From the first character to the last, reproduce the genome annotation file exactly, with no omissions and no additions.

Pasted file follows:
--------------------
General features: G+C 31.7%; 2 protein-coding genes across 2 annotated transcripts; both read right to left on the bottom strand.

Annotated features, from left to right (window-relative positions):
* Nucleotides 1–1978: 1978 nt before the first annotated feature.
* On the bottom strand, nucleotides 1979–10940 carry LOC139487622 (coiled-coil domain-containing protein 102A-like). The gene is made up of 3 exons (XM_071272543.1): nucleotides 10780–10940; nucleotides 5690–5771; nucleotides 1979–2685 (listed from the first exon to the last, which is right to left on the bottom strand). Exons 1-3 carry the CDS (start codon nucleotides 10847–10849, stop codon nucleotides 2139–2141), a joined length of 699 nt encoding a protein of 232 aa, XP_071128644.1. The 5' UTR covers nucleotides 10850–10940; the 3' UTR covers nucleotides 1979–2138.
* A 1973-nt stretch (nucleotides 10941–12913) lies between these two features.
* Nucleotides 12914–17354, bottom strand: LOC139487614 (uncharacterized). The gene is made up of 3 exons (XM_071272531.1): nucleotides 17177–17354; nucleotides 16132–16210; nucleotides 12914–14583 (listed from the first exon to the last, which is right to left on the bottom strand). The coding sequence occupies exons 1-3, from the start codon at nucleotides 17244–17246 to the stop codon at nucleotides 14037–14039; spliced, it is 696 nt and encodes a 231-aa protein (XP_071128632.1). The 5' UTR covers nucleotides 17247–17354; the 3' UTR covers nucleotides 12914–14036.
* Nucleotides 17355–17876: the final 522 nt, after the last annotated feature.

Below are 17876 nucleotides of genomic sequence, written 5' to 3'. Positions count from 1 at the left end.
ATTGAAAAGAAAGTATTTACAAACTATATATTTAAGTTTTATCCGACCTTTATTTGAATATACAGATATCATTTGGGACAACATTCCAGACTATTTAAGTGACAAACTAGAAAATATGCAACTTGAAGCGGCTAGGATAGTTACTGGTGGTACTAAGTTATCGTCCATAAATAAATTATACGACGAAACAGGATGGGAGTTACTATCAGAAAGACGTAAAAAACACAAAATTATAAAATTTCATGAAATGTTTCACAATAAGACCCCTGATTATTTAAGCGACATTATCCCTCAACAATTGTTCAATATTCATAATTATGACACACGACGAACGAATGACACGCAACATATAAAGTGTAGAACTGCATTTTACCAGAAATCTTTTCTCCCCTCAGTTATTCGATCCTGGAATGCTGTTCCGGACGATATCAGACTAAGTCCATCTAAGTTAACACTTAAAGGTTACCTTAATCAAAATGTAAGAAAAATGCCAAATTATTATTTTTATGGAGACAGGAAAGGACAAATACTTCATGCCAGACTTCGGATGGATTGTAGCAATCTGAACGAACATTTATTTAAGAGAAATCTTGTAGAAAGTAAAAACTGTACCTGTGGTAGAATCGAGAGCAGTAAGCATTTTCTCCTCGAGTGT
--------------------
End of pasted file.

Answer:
General features: G+C 31.7%; 2 protein-coding genes across 2 annotated transcripts; both read right to left on the bottom strand.

Annotated features, from left to right (window-relative positions):
* Nucleotides 1–1978: 1978 nt before the first annotated feature.
* On the bottom strand, nucleotides 1979–10940 carry LOC139487622 (coiled-coil domain-containing protein 102A-like). The gene is made up of 3 exons (XM_071272543.1): nucleotides 10780–10940; nucleotides 5690–5771; nucleotides 1979–2685 (listed from the first exon to the last, which is right to left on the bottom strand). Exons 1-3 carry the CDS (start codon nucleotides 10847–10849, stop codon nucleotides 2139–2141), a joined length of 699 nt encoding a protein of 232 aa, XP_071128644.1. The 5' UTR covers nucleotides 10850–10940; the 3' UTR covers nucleotides 1979–2138.
* A 1973-nt stretch (nucleotides 10941–12913) lies between these two features.
* Nucleotides 12914–17354, bottom strand: LOC139487614 (uncharacterized). The gene is made up of 3 exons (XM_071272531.1): nucleotides 17177–17354; nucleotides 16132–16210; nucleotides 12914–14583 (listed from the first exon to the last, which is right to left on the bottom strand). The coding sequence occupies exons 1-3, from the start codon at nucleotides 17244–17246 to the stop codon at nucleotides 14037–14039; spliced, it is 696 nt and encodes a 231-aa protein (XP_071128632.1). The 5' UTR covers nucleotides 17247–17354; the 3' UTR covers nucleotides 12914–14036.
* Nucleotides 17355–17876: the final 522 nt, after the last annotated feature.

Below are 17876 nucleotides of genomic sequence, written 5' to 3'. Positions count from 1 at the left end.
ATTGAAAAGAAAGTATTTACAAACTATATATTTAAGTTTTATCCGACCTTTATTTGAATATACAGATATCATTTGGGACAACATTCCAGACTATTTAAGTGACAAACTAGAAAATATGCAACTTGAAGCGGCTAGGATAGTTACTGGTGGTACTAAGTTATCGTCCATAAATAAATTATACGACGAAACAGGATGGGAGTTACTATCAGAAAGACGTAAAAAACACAAAATTATAAAATTTCATGAAATGTTTCACAATAAGACCCCTGATTATTTAAGCGACATTATCCCTCAACAATTGTTCAATATTCATAATTATGACACACGACGAACGAATGACACGCAACATATAAAGTGTAGAACTGCATTTTACCAGAAATCTTTTCTCCCCTCAGTTATTCGATCCTGGAATGCTGTTCCGGACGATATCAGACTAAGTCCATCTAAGTTAACACTTAAAGGTTACCTTAATCAAAATGTAAGAAAAATGCCAAATTATTATTTTTATGGAGACAGGAAAGGACAAATACTTCATGCCAGACTTCGGATGGATTGTAGCAATCTGAACGAACATTTATTTAAGAGAAATCTTGTAGAAAGTAAAAACTGTACCTGTGGTAGAATCGAGAGCAGTAAGCATTTTCTCCTCGAGTGT